Approximately five million bees were buzzing around Guelph Line north of Dundas Street this morning. Crates carrying beehives fell off the back of a truck and into the road sometime between 5 and 6 a.m. Wednesday and clean up got underway quickly. Halton Regional Police Service officers were called to Guelph Line in Burlington, around 6:15 a.m. after the truck lost its load. A Government official said he suspects the bees may have been coming back from a pollination service — when farmers hire beekeepers to pollinate their crops. One report was that an oncoming driver crossed left of center and the trailer of bees swerved to avoid a collision and lost its load. Fire crews and police officers were called to the scene, as well as several beekeepers. a driver was charged with two offences under the Highway Traffic Act, including insecure load.
Beekeeper Luc Peters, who was called in to help by police, called the bumbling incident an “unusual case.” According to Peters, who takes care of nearly 400,000 bees at the nearby Royal Botanic Gardens, such a large group of bees would normally stay inside their crates instead of flying free. Peters said “a few thousand bees” were likely killed as a result of the spill, but it will be some time before total losses are known. “Thanks to the overwhelming response from beekeepers coming to help we expect the scene to be clear in approx. 30 mins. The majority of the bees have been safely collected and crates will be hauled away,” police said. While several beekeepers helping out were stung — a normal occurrence on the job — no one had to be taken to the hospital. The clean-up crew used smokers to calm the bees and get them back into the crates before transporting them.
There were still two bee crates on the side of the road as of 1 p.m., and the bees have swarmed onto a nearby mailbox as well. The remainder of the crates have been loaded onto a trailer a few hundred feet from where they initially fell. Tens of thousands of bees are lying dead on the road, while hundreds of thousands continue to fly around the trailer. “The only injuries so far have been to the initial beekeeper on the scene,” was not transported to hospital.” For anyone who is not allergic, it takes a surprising amount of stings before a real emergency can happen, Dave Stotesbury, beekeeper with Backed By Bees, says. Police and keepers planned to leave some bee crates behind so straggler insects can find their way back. The remaining crates are expected to be picked up sometime this evening. “It’s never perfect, you’re never going to get every single bee because some of them will be in the air,” Stotesbury says. “At some larger spills, you have to bring in pheromone attractants to get the bees to congregate in certain areas.”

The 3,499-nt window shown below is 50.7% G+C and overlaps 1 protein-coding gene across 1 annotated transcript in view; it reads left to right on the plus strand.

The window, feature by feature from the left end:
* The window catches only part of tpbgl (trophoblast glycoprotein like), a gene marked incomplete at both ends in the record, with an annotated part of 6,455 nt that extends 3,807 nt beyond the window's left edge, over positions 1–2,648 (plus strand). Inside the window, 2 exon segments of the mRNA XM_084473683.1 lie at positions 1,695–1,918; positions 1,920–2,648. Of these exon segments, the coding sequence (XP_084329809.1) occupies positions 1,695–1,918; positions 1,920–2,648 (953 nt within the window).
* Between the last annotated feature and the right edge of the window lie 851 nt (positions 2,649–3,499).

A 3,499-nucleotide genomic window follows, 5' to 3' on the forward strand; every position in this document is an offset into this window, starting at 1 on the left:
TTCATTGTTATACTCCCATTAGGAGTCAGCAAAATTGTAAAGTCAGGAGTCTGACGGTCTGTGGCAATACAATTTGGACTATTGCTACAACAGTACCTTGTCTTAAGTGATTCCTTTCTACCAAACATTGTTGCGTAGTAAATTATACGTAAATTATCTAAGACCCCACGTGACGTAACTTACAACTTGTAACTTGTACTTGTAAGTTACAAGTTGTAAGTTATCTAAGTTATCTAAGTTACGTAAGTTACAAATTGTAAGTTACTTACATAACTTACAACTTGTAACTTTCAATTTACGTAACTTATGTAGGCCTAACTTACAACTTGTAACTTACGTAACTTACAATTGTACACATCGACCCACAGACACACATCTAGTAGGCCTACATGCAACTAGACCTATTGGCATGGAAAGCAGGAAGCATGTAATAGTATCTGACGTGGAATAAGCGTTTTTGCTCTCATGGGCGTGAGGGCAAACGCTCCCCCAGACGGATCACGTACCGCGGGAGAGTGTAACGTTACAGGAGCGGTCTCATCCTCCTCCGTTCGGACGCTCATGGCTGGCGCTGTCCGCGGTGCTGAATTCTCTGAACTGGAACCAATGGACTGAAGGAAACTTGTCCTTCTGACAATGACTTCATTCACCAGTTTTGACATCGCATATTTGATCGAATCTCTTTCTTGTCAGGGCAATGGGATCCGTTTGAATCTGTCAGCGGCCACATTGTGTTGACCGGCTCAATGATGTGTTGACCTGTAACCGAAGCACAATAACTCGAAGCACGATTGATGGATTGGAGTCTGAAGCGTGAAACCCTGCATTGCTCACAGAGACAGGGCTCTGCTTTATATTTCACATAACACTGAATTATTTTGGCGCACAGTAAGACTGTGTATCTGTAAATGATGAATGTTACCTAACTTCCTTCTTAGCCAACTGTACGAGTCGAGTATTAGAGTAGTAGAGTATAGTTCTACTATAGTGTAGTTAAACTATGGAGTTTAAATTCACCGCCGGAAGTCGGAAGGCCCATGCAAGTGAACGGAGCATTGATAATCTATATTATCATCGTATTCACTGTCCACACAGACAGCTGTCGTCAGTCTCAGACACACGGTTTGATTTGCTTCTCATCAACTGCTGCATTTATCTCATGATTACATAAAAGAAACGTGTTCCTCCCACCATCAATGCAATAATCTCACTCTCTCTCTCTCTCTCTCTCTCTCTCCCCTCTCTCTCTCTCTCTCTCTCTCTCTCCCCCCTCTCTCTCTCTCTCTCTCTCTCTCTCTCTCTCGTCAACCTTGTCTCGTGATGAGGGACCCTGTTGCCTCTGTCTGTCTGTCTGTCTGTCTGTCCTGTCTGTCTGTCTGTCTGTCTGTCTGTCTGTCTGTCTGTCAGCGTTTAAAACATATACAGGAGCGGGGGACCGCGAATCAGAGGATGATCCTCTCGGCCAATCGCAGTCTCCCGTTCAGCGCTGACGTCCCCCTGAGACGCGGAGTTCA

If you have a bee in your hand, what do you have in your eye?
Beauty, because beauty is in the eye of the bee-holder.
Where did Noah keep his bees?
In the ark hives.
What do you call a bee that’s having a bad hair day?
A man goes running into a clinic shouting and screaming in pain. “Please doctor! You’ve got to help me! I’ve been stung by a bee!” The doctor says reassuringly, “Don’t worry, I’ll put some cream on it.”
“You’ll never find that bee. It must be miles away by now.”
“No, you don’t understand.” answers the doctor. “I’ll put some cream on the place you were stung.”
“Oh! It happened in the garden in back of my house.”
“No, no, no!” says the doctor getting frustrated. “I mean, where on your body did that bee sting you?”
“On my finger!” screamed the man in pain. “The bee stung me on my finger and it really hurts.”
“Which one?” the doctor asked.
“How am I supposed to know? All bees look the same to me!”
August 31st Birthdays
1952 – Hillary Farr, 1870 – Maria Montessori, 1976 – Sara Ramierez, 1977 – Shar Jackson
1949 – Richard Gere, 1935 – Frank Robinson. 1971 – Chris Tucker, 1985 – Mohammed bin Salman